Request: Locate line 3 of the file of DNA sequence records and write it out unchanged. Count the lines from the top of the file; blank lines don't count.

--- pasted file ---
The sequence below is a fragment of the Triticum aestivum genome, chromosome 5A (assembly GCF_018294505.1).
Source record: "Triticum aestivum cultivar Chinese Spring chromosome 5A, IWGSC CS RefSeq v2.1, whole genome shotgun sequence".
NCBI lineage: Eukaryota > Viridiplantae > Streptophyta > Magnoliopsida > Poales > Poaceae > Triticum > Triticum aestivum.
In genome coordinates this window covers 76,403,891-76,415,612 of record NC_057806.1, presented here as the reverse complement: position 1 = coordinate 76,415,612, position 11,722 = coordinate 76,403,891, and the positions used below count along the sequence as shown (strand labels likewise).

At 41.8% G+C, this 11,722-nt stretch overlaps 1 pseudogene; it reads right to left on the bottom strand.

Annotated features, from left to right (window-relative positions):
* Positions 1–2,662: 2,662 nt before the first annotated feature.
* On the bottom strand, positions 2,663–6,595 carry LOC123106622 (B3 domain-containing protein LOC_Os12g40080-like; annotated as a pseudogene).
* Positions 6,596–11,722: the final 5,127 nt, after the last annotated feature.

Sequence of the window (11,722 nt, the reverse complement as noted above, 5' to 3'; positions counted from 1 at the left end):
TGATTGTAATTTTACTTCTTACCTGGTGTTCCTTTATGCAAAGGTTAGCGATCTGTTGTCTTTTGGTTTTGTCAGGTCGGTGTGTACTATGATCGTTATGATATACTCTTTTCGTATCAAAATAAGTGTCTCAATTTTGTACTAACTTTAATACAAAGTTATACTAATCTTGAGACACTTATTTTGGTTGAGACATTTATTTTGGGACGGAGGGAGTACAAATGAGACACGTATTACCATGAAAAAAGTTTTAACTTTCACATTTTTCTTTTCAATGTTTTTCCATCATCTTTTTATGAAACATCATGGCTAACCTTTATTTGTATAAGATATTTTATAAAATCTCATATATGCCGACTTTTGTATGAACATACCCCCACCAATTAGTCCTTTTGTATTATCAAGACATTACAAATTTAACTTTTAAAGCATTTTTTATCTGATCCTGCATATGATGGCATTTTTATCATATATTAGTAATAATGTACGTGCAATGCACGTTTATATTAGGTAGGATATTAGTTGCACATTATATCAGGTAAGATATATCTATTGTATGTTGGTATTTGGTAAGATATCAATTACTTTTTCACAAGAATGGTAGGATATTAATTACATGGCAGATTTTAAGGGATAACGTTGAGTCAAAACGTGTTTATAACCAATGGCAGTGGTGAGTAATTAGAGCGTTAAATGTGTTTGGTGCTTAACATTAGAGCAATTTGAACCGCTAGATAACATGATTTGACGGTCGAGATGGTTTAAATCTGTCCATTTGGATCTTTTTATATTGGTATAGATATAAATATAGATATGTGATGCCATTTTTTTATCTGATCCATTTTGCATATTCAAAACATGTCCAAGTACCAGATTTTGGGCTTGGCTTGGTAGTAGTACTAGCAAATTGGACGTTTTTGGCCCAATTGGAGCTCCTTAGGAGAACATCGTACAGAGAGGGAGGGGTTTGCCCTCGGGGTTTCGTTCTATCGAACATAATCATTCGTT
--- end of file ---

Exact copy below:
NCBI lineage: Eukaryota > Viridiplantae > Streptophyta > Magnoliopsida > Poales > Poaceae > Triticum > Triticum aestivum.